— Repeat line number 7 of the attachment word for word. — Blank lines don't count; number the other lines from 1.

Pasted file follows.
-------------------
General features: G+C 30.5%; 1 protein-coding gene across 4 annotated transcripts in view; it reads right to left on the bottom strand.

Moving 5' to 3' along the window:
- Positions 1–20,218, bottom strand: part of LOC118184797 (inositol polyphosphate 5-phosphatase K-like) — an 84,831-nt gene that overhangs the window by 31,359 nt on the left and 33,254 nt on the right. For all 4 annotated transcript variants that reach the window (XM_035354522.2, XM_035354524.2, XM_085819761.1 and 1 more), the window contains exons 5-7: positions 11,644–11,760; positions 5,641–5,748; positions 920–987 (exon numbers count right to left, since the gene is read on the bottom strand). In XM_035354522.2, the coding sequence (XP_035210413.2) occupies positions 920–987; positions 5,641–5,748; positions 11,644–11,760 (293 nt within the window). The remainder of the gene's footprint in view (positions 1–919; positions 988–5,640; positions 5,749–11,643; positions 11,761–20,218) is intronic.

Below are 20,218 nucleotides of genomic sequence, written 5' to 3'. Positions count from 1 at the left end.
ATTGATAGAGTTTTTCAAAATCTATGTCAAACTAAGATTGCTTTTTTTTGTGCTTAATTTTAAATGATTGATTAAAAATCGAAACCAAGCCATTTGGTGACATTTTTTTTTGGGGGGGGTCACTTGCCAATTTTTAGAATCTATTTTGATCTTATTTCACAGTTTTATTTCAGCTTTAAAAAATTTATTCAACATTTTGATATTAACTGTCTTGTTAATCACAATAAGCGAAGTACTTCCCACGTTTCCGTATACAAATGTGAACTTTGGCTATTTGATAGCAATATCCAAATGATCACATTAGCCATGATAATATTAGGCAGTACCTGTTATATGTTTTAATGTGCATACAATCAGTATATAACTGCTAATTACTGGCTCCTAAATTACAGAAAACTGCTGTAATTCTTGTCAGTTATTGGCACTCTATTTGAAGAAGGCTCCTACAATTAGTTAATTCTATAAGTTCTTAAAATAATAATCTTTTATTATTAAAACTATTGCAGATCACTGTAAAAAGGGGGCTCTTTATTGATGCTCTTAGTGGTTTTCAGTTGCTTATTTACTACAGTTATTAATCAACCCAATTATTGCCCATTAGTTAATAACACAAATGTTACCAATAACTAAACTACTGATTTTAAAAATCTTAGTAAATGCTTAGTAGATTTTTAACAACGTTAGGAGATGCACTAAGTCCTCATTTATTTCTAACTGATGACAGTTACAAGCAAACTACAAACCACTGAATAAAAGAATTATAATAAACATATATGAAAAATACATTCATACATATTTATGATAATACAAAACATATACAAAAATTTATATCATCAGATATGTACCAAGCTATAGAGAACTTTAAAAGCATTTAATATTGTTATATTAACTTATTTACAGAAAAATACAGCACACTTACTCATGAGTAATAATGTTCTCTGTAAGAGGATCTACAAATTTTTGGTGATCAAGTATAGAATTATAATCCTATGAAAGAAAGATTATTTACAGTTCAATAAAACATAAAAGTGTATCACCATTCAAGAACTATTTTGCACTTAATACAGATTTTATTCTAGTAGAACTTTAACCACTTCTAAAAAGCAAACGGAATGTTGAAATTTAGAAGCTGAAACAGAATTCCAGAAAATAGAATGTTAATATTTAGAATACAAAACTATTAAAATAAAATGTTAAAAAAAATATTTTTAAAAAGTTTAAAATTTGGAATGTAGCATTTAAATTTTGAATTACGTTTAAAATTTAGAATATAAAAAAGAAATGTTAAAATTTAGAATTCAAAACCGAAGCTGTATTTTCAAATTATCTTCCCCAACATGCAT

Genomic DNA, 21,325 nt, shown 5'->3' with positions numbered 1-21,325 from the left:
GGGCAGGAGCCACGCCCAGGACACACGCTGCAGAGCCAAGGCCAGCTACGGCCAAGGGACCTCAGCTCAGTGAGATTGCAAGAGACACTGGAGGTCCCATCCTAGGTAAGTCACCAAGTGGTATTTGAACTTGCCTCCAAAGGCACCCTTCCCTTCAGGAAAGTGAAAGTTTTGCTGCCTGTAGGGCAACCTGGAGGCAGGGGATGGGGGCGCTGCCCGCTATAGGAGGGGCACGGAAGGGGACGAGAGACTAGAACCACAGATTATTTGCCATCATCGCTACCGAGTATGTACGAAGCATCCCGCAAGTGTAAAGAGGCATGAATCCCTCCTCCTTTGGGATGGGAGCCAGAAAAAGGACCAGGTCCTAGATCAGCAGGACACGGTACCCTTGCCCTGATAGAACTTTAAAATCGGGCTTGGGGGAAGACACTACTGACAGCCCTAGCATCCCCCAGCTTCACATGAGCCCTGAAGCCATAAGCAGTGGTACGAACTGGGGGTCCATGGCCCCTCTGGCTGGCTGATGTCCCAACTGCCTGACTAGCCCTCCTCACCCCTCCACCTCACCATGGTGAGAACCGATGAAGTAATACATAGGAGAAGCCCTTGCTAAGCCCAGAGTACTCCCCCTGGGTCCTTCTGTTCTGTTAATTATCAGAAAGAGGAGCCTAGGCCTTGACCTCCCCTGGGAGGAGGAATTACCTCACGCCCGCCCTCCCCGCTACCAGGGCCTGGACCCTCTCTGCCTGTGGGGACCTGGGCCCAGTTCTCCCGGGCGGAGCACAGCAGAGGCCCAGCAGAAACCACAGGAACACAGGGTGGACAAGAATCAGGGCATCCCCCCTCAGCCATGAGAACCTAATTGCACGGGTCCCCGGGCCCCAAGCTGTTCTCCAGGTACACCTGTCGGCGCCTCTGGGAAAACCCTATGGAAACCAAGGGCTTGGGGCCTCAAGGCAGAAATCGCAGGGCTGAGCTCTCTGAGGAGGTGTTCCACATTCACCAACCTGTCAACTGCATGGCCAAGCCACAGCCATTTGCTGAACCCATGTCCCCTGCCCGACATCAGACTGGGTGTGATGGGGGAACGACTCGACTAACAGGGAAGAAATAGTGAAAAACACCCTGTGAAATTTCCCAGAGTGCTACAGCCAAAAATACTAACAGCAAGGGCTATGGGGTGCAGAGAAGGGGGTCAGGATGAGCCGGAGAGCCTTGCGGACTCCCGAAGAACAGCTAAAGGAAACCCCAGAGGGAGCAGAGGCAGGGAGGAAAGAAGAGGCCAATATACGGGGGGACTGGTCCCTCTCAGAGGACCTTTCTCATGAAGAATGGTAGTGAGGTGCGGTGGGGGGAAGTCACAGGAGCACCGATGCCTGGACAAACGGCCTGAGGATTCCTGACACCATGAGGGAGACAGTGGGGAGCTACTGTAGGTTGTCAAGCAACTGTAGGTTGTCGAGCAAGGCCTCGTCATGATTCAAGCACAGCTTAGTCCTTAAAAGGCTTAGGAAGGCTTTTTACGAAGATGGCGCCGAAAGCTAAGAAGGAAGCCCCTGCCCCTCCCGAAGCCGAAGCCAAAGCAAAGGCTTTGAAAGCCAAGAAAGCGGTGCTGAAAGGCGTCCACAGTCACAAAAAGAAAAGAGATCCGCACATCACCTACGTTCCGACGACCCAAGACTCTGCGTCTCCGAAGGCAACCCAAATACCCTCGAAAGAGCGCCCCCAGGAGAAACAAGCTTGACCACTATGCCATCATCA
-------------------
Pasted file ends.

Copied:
GGGCAGGAGCCACGCCCAGGACACACGCTGCAGAGCCAAGGCCAGCTACGGCCAAGGGACCTCAGCTCAGTGAGATTGCAAGAGACACTGGAGGTCCCATCCTAGGTAAGTCACCAAGTGGTATTTGAACTTGCCTCCAAAGGCACCCTTCCCTTCAGGAAAGTGAAAGTTTTGCTGCCTGTAGGGCAACCTGGAGGCAGGGGATGGGGGCGCTGCCCGCTATAGGAGGGGCACGGAAGGGGACGAGAGACTAGAACCACAGATTATTTGCCATCATCGCTACCGAGTATGTACGAAGCATCCCGCAAGTGTAAAGAGGCATGAATCCCTCCTCCTTTGGGATGGGAGCCAGAAAAAGGACCAGGTCCTAGATCAGCAGGACACGGTACCCTTGCCCTGATAGAACTTTAAAATCGGGCTTGGGGGAAGACACTACTGACAGCCCTAGCATCCCCCAGCTTCACATGAGCCCTGAAGCCATAAGCAGTGGTACGAACTGGGGGTCCATGGCCCCTCTGGCTGGCTGATGTCCCAACTGCCTGACTAGCCCTCCTCACCCCTCCACCTCACCATGGTGAGAACCGATGAAGTAATACATAGGAGAAGCCCTTGCTAAGCCCAGAGTACTCCCCCTGGGTCCTTCTGTTCTGTTAATTATCAGAAAGAGGAGCCTAGGCCTTGACCTCCCCTGGGAGGAGGAATTACCTCACGCCCGCCCTCCCCGCTACCAGGGCCTGGACCCTCTCTGCCTGTGGGGACCTGGGCCCAGTTCTCCCGGGCGGAGCACAGCAGAGGCCCAGCAGAAACCACAGGAACACAGGGTGGACAAGAATCAGGGCATCCCCCCTCAGCCATGAGAACCTAATTGCACGGGTCCCCGGGCCCCAAGCTGTTCTCCAGGTACACCTGTCGGCGCCTCTGGGAAAACCCTATGGAAACCAAGGGCTTGGGGCCTCAAGGCAGAAATCGCAGGGCTGAGCTCTCTGAGGAGGTGTTCCACATTCACCAACCTGTCAACTGCATGGCCAAGCCACAGCCATTTGCTGAACCCATGTCCCCTGCCCGACATCAGACTGGGTGTGATGGGGGAACGACTCGACTAACAGGGAAGAAATAGTGAAAAACACCCTGTGAAATTTCCCAGAGTGCTACAGCCAAAAATACTAACAGCAAGGGCTATGGGGTGCAGAGAAGGGGGTCAGGATGAGCCGGAGAGCCTTGCGGACTCCCGAAGAACAGCTAAAGGAAACCCCAGAGGGAGCAGAGGCAGGGAGGAAAGAAGAGGCCAATATACGGGGGGACTGGTCCCTCTCAGAGGACCTTTCTCATGAAGAATGGTAGTGAGGTGCGGTGGGGGGAAGTCACAGGAGCACCGATGCCTGGACAAACGGCCTGAGGATTCCTGACACCATGAGGGAGACAGTGGGGAGCTACTGTAGGTTGTCAAGCAACTGTAGGTTGTCGAGCAAGGCCTCGTCATGATTCAAGCACAGCTTAGTCCTTAAAAGGCTTAGGAAGGCTTTTTACGAAGATGGCGCCGAAAGCTAAGAAGGAAGCCCCTGCCCCTCCCGAAGCCGAAGCCAAAGCAAAGGCTTTGAAAGCCAAGAAAGCGGTGCTGAAAGGCGTCCACAGTCACAAAAAGAAAAGAGATCCGCACATCACCTACGTTCCGACGACCCAAGACTCTGCGTCTCCGAAGGCAACCCAAATACCCTCGAAAGAGCGCCCCCAGGAGAAACAAGCTTGACCACTATGCCATCATCA